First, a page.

From Intelligencer: “[Yale law and psychiatry department chair John] Krystal declined to be interviewed for this article, but in a letter to [Dr. Bandy] Lee sent in September of 2020, he claimed that she was fired primarily due to her ‘repeated violations’ of the Goldwater Rule, which he called ‘a crucial ethical and legal principle in psychiatry.’ Even if we accept Krystal’s contention that Lee offered formal psychiatric diagnoses of Trump and Dershowitz — a charge she denies — his insistence that she clearly deserved punishment is debatable.
The rule has its roots in a public humiliation that the American Psychiatric Association suffered over a half century ago. Shortly before the 1964 presidential election between Barry Goldwater and Lyndon Johnson, Fact magazine ran an article entitled ‘Goldwater: The Man and the Menace.’ In 38 pages of comments by APA members, the Republican nominee was judged to suffer from psychiatric conditions ranging from having an ‘anal character’ to being ‘a dangerous lunatic.’ Goldwater successfully sued Fact for libel, and in 1973, the APA added the Goldwater Rule to its code of ethics.
Jerome Kroll, a retired professor of psychiatry at the University of Minnesota, argues that the rule should be abolished. Its ‘real purpose,’ he wrote in a 2016 paper, ‘is to prevent individual psychiatrists from misrepresenting or embarrassing the psychiatric profession, possibly at the expense of personal, professional, or social values.’ Judith Herman, a distinguished life fellow of the APA, notes that psychiatrists are often sanctioned for other ethical violations such as sexually exploiting a patient, ‘but to my knowledge, the APA has never disciplined anyone for violating the Goldwater Rule.’ Another critic, Leonard Glass, resigned from the APA in 2017 after 41 years because he believes the rule has been exploited to silence conscience-driven psychiatrists. (Lee herself resigned in 2007. ‘I felt this trade association was too beholden to the drug companies,’ she said.)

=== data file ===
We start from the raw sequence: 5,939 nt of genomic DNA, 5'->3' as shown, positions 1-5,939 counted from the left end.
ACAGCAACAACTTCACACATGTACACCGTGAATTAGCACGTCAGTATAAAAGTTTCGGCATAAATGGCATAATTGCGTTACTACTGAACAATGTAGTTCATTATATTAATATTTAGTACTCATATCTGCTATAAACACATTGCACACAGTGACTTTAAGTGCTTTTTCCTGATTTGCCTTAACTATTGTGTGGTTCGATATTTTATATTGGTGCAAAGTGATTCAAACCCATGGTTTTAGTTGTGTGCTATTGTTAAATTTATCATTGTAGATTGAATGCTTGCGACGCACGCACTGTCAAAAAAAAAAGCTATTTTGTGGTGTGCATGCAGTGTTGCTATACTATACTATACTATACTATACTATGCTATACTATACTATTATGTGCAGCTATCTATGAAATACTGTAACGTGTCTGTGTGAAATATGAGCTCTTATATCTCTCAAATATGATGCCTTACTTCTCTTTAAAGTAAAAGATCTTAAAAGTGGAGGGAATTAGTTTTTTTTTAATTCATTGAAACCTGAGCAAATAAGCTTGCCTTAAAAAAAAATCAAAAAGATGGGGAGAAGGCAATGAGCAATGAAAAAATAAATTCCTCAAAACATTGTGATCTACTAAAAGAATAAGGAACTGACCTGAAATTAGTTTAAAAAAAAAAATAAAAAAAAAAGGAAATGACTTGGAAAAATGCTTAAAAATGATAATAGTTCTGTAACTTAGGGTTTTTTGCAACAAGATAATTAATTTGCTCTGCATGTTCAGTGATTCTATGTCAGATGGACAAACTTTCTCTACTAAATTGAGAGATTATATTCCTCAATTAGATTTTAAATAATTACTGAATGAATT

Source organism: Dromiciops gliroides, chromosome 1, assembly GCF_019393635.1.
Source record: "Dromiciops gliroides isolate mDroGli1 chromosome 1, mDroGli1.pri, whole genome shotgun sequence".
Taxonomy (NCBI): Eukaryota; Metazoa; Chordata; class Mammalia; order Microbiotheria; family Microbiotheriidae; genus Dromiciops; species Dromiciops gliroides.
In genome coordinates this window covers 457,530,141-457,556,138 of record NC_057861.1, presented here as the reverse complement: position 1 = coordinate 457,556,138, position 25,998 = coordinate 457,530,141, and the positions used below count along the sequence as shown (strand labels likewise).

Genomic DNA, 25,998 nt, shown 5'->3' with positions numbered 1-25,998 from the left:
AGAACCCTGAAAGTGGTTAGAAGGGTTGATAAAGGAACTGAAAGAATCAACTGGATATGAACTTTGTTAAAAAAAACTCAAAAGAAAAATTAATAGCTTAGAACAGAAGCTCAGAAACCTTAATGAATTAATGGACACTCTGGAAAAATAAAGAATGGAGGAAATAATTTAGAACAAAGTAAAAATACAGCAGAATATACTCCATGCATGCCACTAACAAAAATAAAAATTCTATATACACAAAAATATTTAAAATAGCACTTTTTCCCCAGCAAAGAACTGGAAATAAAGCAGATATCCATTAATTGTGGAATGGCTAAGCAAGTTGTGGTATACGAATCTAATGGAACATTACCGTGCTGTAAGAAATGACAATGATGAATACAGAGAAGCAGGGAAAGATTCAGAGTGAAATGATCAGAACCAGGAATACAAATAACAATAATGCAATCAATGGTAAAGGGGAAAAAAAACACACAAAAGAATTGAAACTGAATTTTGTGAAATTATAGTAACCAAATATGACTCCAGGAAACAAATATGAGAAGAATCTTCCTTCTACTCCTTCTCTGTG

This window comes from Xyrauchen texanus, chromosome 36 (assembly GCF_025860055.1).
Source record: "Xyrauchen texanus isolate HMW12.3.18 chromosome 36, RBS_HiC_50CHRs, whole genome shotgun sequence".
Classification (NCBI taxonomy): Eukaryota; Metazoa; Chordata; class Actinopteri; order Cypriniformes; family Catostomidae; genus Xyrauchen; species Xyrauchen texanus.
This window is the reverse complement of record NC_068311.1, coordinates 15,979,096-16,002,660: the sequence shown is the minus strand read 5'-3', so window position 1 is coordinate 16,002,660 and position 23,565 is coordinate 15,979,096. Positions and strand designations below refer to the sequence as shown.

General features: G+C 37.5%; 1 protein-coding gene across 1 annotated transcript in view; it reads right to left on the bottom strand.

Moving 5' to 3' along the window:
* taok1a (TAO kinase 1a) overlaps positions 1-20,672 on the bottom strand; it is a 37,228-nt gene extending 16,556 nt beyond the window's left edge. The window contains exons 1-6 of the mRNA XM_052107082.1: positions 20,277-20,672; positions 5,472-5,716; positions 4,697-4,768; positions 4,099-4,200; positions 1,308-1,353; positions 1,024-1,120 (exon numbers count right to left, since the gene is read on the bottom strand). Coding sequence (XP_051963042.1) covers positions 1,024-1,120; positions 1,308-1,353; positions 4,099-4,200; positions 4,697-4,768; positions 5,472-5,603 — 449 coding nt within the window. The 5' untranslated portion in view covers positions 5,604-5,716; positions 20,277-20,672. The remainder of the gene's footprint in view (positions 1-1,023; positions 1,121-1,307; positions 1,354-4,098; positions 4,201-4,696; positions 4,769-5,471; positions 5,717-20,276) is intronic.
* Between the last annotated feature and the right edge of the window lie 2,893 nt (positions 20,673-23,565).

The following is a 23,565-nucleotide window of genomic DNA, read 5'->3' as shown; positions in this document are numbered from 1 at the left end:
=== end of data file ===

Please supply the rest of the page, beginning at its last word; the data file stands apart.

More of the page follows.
John Martin-Joy, the author of a comprehensive history of the Goldwater Rule called Diagnosing from a Distance, notes that psychiatrists are often asked to assess patients without conducting a personal interview. ‘Take the case of a psychiatrist who sees a patient in the ER after a suicide attempt and has to rely exclusively on the medical record,’ he said. ‘The APA doesn’t see this as a problem, so the strict limits it has set on what psychiatrists can say about public figures involve a contradiction.’
But numerous influential psychiatrists besides Krystal are fervent supporters of the Goldwater Rule. In a letter published in the New England Journal of Medicine, Columbia’s Jeffrey Lieberman, a past president of the APA, stressed that ‘more than any other medical specialty, psychiatry is vulnerable to being exploited for partisan political purposes.’ In violating the rule, Lee and her co-authors, he concluded, were advocating ‘a misguided and dangerous morality.’
In a 2017 paper defending the rule, Columbia’s Paul Applebaum, also a past president of the APA, argued that it prevents ‘essentially worthless’ diagnostic conclusions. When I asked him whether psychiatrists have a duty to warn the public about a potentially dangerous leader, Applebaum said, ‘Even in the case of Hitler, it’s not clear to me what unique knowledge they could have added. Psychiatrists would simply have echoed the conclusions of journalists or public intellectuals.'”
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